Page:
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Fuel Poverty

Volume 557: debated on Thursday 31 January 2013

The latest annual fuel poverty publication estimates that during the first year of the coalition Government, fuel poverty fell by 500,000 to 3.5 million households in England. It is projected that the number of households in fuel poverty remained the same in 2011, but may rise again in 2012.

I call Mrs Linda Riordan. [Interruption.] I do apologise. I thought the Minister of State had completed his answer, but there were further joys to behold and I did not realise that.

Since the Government came to power, the average energy bill has risen by more than £300 a year—a big issue for my constituents, with all the other cuts going on. Is it not a fact that the Government have halved their support for people in fuel poverty?

No, that is not the case. The hon. Lady knows that during the previous Parliament fuel poverty rose from 2 million to 5.5 million, and it continues to be a huge issue. The only way we will tackle it is not by chasing gas prices, but tackling the underlying cause—the fabric of our homes—and creating better, warmer and cheaper homes for people to live in.

In Oldham, more than 17,600 households —one in five—were in fuel poverty in 2010, but with energy bills up by as much as 20% that figure is likely to be much higher today. Oldham council is not content, however, to let the most vulnerable people in society suffer, and through a fair energy campaign, it is ensuring that people in my constituency can keep their homes warm without worrying about hefty energy bills. Will the Government take a lesson from Oldham council?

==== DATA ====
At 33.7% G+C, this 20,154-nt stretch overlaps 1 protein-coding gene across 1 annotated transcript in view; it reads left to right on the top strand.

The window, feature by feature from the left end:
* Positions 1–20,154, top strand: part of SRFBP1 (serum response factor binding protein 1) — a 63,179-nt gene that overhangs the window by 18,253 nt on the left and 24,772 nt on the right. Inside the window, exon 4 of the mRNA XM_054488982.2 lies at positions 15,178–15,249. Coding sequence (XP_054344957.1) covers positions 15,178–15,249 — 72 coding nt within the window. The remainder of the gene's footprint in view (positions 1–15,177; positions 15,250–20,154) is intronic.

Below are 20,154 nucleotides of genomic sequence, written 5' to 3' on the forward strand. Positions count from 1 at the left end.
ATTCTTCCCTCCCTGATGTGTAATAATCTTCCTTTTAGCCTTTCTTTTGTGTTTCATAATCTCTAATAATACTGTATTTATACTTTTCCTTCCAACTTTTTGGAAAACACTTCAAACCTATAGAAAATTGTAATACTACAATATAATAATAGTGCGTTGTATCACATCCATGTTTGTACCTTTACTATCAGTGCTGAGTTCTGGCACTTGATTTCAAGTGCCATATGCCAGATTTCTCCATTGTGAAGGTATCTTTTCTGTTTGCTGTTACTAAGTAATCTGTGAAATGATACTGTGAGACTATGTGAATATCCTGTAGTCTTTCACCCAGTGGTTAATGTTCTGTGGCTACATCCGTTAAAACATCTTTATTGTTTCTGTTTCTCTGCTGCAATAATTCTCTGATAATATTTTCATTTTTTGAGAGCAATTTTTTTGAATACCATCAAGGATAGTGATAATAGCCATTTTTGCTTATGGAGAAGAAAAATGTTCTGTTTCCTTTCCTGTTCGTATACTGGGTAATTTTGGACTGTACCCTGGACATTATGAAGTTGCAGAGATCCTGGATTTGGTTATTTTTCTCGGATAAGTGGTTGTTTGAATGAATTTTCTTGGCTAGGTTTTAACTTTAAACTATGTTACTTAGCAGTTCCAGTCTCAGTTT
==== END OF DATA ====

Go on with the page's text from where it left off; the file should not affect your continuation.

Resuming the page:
We are working collaboratively with local authorities up and down the country, which have a key role to play in delivering the green deal and ECO. It is by an area-based, street-by-street roll-out, rather than by chasing gas prices, that in the long term we will deal with fuel poverty once and for all.

My local borough, Stockton-on-Tees, is a national leader in tackling fuel poverty—we have had a warm zone initiative, a go warm campaign and now a hard-to-heat homes campaign—but it takes real investment to make these things happen. Energy companies are using consumers’ money to promote and install energy efficiency measures, but why will the Government not do the right thing and restore Government investment in energy efficiency measures, instead of leaving it to expensive loans that will cost consumers more than they might save?

By and large, consumers and taxpayers tend to be the same people. We are determined to get far better value out of our energy poverty eradication programmes than the previous Government did, and we will demonstrate that by getting more measures taken for less and bringing in competition. The green deal will, for the first time, let the fuel poor make real choices, as opposed to the monopoly one-size-fits-all solution of the previous Government.